[R-sig-ME] p-values vs likelihood ratios

Mike Lawrence Mike.Lawrence at dal.ca
Mon Feb 21 15:45:50 CET 2011

On Mon, Feb 21, 2011 at 9:24 AM, Ben Bolker <bbolker at gmail.com> wrote:
>  I don't see why you're using AIC differences here.

My understanding it that taking the difference of the values resulting
from AIC() is equivalent to computing the likelihood ratio then
applying the AIC correction to account for the different number of
parameters in each model (then log-transforming at the end).

My original exposure to likelihood ratios (and the AIC/BIC correction
thereof) comes from Glover & Dixon (2004,
http://www.psych.ualberta.ca/~pdixon/Home/Preprints/EasyLRms.pdf), who
describe the raw likelihood ratio as inappropriately favoring the
model with more parameters because more complex models have the
ability to fit noise more precisely than less complex models. Hence
application of some form of correction to account for the differential
complexity of the models being compared.

I wonder, however, whether cross validation might be a less
controversial approach to achieving fair comparison of two models that
differ in parameter number. That is, fit the models to a subset of the
data, then compute the likelihoods on another subset of the data. I'll
play around with this idea and report back any interesting findings...

>   If one is really trying to test for "evidence of an effect" I see
> nothing wrong with a p-value stated on the basis of the null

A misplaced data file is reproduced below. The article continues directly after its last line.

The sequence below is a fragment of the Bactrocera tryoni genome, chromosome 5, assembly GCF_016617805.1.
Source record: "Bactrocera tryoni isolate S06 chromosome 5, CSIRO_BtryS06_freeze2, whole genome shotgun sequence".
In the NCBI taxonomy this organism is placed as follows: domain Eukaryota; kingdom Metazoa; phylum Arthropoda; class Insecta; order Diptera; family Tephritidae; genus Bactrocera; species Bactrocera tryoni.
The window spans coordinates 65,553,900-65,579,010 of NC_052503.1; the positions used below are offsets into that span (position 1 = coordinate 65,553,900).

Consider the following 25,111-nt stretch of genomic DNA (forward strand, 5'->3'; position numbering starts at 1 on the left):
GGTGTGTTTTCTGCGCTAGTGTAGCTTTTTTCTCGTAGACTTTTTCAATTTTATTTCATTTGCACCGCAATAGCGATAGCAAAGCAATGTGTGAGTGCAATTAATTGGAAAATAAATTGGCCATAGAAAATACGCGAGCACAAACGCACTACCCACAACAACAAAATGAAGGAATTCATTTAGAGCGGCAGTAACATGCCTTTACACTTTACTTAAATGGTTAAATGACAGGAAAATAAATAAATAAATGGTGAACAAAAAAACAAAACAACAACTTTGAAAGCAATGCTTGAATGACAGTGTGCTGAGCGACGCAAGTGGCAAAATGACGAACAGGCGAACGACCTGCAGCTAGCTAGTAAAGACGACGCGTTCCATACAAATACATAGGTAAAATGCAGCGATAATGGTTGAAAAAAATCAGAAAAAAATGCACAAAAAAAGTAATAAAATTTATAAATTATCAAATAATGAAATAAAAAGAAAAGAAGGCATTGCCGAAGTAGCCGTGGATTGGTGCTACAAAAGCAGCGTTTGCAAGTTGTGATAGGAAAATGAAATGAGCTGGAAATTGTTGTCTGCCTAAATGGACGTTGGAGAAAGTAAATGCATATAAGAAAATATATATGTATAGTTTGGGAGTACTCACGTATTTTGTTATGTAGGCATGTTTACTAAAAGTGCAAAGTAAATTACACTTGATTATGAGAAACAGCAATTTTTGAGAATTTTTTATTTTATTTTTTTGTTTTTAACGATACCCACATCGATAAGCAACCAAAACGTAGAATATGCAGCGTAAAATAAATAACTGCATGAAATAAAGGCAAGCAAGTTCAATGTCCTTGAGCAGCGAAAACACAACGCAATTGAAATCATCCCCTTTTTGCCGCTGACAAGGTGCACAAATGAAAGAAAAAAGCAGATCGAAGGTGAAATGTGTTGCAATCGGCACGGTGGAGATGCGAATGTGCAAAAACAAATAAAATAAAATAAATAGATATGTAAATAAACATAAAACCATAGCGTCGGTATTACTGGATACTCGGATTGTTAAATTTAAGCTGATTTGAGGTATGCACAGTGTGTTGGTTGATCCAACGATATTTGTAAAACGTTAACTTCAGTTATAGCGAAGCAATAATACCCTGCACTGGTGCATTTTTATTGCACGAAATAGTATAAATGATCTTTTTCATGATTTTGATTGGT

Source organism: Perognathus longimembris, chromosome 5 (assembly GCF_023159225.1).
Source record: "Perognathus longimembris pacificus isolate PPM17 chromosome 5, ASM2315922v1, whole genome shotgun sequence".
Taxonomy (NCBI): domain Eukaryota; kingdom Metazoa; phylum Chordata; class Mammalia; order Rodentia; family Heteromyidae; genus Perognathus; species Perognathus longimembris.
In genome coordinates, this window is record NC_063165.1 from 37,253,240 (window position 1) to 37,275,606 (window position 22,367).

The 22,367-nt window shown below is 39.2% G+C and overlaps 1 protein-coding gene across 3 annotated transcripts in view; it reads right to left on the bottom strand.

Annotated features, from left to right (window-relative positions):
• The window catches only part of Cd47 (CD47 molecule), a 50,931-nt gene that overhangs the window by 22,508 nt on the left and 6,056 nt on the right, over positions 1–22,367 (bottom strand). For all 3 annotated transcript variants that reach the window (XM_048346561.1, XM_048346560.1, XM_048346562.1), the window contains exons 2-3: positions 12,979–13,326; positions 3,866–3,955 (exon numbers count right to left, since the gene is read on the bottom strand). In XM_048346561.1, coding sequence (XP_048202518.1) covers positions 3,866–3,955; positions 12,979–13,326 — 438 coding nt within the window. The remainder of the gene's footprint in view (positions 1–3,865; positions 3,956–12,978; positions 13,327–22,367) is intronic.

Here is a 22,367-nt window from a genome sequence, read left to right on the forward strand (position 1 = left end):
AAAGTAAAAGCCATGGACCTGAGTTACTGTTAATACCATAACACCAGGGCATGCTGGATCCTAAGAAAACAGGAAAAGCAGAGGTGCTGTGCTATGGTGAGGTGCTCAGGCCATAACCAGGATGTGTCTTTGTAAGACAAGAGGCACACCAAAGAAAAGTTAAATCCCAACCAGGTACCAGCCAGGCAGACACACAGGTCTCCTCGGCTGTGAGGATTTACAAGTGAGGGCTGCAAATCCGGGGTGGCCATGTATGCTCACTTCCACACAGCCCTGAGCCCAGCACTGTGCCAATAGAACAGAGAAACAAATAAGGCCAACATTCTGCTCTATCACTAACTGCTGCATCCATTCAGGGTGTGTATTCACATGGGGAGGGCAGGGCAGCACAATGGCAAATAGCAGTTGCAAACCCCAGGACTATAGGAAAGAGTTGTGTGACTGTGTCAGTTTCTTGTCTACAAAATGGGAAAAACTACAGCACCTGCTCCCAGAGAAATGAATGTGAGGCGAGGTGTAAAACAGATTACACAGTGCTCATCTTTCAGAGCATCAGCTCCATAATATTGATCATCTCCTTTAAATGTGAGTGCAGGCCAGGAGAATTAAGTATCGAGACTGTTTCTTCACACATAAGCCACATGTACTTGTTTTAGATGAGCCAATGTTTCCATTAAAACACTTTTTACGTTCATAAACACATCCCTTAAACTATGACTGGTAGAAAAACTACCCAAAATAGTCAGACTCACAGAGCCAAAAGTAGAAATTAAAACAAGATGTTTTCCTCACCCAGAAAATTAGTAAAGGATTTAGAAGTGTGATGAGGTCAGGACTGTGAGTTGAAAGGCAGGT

> distribution of deviance differences between a full and a reduced model
> - -- it's figuring out that distribution that is the hard part. If I were
> doing this in a Bayesian framework I would look at the credible interval
> of the parameters (although doing this for multi-parameter effects is
> harder, which is why some MCMC-based "p values" have been concocted on
> this list and elsewhere).

We'll possibly have to simply disagree on the general utility of
p-values for cumulative science (as opposed to one-off decision
making). I do, however, agree that Bayesian credible intervals have a
role in cumulative science insofar as they permit a means of relative
evaluation of models that differ not in the presence of an effect but
in the specific magnitude of the effect, as may be encountered in more
advanced/fleshed-out areas of inquiry. Otherwise, in the context of
areas where the simple existence of an effect is of theoretical
interest, computing credible intervals on effects seems like overkill
and have (from my anti-p perspective) a dangerously easy connection to
null-hypothesis significance testing.

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